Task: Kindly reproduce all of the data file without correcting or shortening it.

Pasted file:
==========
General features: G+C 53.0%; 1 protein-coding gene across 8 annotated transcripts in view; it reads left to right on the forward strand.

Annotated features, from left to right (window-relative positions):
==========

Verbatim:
General features: G+C 53.0%; 1 protein-coding gene across 8 annotated transcripts in view; it reads left to right on the forward strand.

Annotated features, from left to right (window-relative positions):